MLPEs are devices that are attached to individual modules in order to increase performance under shaded conditions (though there are other benefits, such as mismatch mitigation and module-level monitoring). This is done by performing maximum power point tracking at the module level. MLPEs include DC optimizers and microinverters.

DC Optimizers:

A DC optimizer adjusts its output voltage and current to maintain maximum power without compromising the performance of other modules.

For instance, when a shaded module produces electricity with a lower current, the DC optimizer will boost the current at its output to match the current flowing through the unshaded modules; to compensate, the optimizer reduces its output voltage by the same amount it boosts the current. This allows the shaded module to produce the same amount of electrical power without impeding the output of other modules. A system utilizing DC optimizers still needs an inverter to convert electricity from DC to AC.


As opposed to having a single inverter servicing all of the panels, each panel can have a small inverter attached to it to convert its output from direct current (DC) to alternating current (AC). Since each microinverter has an MPPT, and their outputs are connected in parallel, each panel will operate at its maximum power point, without impacting other panels.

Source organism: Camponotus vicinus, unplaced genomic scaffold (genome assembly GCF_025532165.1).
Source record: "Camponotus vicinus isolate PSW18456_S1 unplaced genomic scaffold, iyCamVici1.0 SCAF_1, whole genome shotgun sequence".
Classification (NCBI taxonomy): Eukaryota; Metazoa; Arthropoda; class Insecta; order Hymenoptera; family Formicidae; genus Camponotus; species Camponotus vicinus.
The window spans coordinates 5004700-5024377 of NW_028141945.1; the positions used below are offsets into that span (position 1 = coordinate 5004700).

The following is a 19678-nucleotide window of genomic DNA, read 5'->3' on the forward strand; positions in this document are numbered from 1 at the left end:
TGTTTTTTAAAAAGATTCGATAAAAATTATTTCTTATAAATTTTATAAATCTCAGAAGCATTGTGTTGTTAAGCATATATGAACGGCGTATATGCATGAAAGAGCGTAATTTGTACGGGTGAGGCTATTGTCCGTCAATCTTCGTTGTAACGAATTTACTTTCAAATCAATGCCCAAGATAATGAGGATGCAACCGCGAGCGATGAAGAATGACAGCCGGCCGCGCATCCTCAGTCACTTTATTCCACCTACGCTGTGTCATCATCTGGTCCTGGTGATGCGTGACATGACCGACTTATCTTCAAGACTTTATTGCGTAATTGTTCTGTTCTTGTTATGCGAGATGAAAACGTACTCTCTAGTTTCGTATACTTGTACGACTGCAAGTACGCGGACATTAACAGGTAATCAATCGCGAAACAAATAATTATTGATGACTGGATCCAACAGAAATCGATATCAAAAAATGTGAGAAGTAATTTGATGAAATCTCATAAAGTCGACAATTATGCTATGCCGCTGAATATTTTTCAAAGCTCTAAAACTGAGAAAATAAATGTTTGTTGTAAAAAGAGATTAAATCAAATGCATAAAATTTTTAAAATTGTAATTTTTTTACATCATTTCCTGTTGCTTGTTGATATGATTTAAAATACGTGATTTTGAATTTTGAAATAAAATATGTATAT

Simple schematics of PV systems utilizing MLPEs Figure 6. Simplified schematic of a PV system utilizing microinverters (top) and a PV system utilizing DC optimizers (bottom).

Effects of MLPEs on PV System Performance

Using Aurora’s simulation engine, we compared the performance of three different PV systems subject to significant shading. As shown in Figure 7, we placed a 3.12 kW system near the edge of a roof, which has tall trees next to it. Note that while this design effectively showcases the performance difference of these system topologies in shaded conditions, it is not an optimal—or even a practical — design. Our findings are summarized in Table 1.

The Palo Alto home used for MLPE performance simulations Figure 7. The system analyzed for this case study featured a 3.12 kW system that is partially shaded by trees.